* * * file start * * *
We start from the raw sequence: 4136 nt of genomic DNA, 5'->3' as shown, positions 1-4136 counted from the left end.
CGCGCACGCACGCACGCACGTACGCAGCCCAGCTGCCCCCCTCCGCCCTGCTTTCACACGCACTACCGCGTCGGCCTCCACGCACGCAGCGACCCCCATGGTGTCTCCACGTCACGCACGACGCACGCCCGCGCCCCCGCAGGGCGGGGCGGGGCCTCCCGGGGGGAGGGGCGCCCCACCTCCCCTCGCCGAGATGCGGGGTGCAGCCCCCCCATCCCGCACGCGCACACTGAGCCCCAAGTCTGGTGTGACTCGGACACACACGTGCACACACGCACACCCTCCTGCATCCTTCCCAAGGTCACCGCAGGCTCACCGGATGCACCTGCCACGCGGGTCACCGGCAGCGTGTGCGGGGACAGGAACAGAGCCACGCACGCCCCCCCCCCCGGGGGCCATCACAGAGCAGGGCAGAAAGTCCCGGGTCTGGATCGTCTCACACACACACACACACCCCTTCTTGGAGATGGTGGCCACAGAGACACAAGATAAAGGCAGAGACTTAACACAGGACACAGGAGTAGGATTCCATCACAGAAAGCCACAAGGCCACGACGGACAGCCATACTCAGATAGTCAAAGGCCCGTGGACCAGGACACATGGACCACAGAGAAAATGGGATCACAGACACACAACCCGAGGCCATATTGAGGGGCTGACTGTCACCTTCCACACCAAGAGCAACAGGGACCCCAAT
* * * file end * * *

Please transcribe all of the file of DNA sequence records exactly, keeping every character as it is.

We start from the raw sequence: 4136 nt of genomic DNA, 5'->3' as shown, positions 1-4136 counted from the left end.
CGCGCACGCACGCACGCACGTACGCAGCCCAGCTGCCCCCCTCCGCCCTGCTTTCACACGCACTACCGCGTCGGCCTCCACGCACGCAGCGACCCCCATGGTGTCTCCACGTCACGCACGACGCACGCCCGCGCCCCCGCAGGGCGGGGCGGGGCCTCCCGGGGGGAGGGGCGCCCCACCTCCCCTCGCCGAGATGCGGGGTGCAGCCCCCCCATCCCGCACGCGCACACTGAGCCCCAAGTCTGGTGTGACTCGGACACACACGTGCACACACGCACACCCTCCTGCATCCTTCCCAAGGTCACCGCAGGCTCACCGGATGCACCTGCCACGCGGGTCACCGGCAGCGTGTGCGGGGACAGGAACAGAGCCACGCACGCCCCCCCCCCCGGGGGCCATCACAGAGCAGGGCAGAAAGTCCCGGGTCTGGATCGTCTCACACACACACACACACCCCTTCTTGGAGATGGTGGCCACAGAGACACAAGATAAAGGCAGAGACTTAACACAGGACACAGGAGTAGGATTCCATCACAGAAAGCCACAAGGCCACGACGGACAGCCATACTCAGATAGTCAAAGGCCCGTGGACCAGGACACATGGACCACAGAGAAAATGGGATCACAGACACACAACCCGAGGCCATATTGAGGGGCTGACTGTCACCTTCCACACCAAGAGCAACAGGGACCCCAAT